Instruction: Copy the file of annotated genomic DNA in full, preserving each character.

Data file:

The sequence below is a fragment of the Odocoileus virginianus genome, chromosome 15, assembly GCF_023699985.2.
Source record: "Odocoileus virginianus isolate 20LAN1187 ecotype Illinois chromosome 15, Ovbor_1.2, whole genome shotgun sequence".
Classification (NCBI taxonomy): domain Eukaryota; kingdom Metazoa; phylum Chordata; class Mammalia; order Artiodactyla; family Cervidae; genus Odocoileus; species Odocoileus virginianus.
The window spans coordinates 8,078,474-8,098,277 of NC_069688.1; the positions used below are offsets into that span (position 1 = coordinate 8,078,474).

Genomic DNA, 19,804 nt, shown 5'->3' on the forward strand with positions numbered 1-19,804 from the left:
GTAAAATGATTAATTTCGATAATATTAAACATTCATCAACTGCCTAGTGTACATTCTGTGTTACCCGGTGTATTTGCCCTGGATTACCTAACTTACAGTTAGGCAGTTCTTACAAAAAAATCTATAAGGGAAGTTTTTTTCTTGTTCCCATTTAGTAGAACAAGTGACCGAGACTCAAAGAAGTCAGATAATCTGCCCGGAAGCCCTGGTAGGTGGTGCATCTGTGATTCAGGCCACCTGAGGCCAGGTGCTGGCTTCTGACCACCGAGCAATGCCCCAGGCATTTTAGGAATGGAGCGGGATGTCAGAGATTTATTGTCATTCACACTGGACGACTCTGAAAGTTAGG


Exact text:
The sequence below is a fragment of the Odocoileus virginianus genome, chromosome 15, assembly GCF_023699985.2.
Source record: "Odocoileus virginianus isolate 20LAN1187 ecotype Illinois chromosome 15, Ovbor_1.2, whole genome shotgun sequence".
Classification (NCBI taxonomy): domain Eukaryota; kingdom Metazoa; phylum Chordata; class Mammalia; order Artiodactyla; family Cervidae; genus Odocoileus; species Odocoileus virginianus.
The window spans coordinates 8,078,474-8,098,277 of NC_069688.1; the positions used below are offsets into that span (position 1 = coordinate 8,078,474).

Genomic DNA, 19,804 nt, shown 5'->3' on the forward strand with positions numbered 1-19,804 from the left:
GTAAAATGATTAATTTCGATAATATTAAACATTCATCAACTGCCTAGTGTACATTCTGTGTTACCCGGTGTATTTGCCCTGGATTACCTAACTTACAGTTAGGCAGTTCTTACAAAAAAATCTATAAGGGAAGTTTTTTTCTTGTTCCCATTTAGTAGAACAAGTGACCGAGACTCAAAGAAGTCAGATAATCTGCCCGGAAGCCCTGGTAGGTGGTGCATCTGTGATTCAGGCCACCTGAGGCCAGGTGCTGGCTTCTGACCACCGAGCAATGCCCCAGGCATTTTAGGAATGGAGCGGGATGTCAGAGATTTATTGTCATTCACACTGGACGACTCTGAAAGTTAGG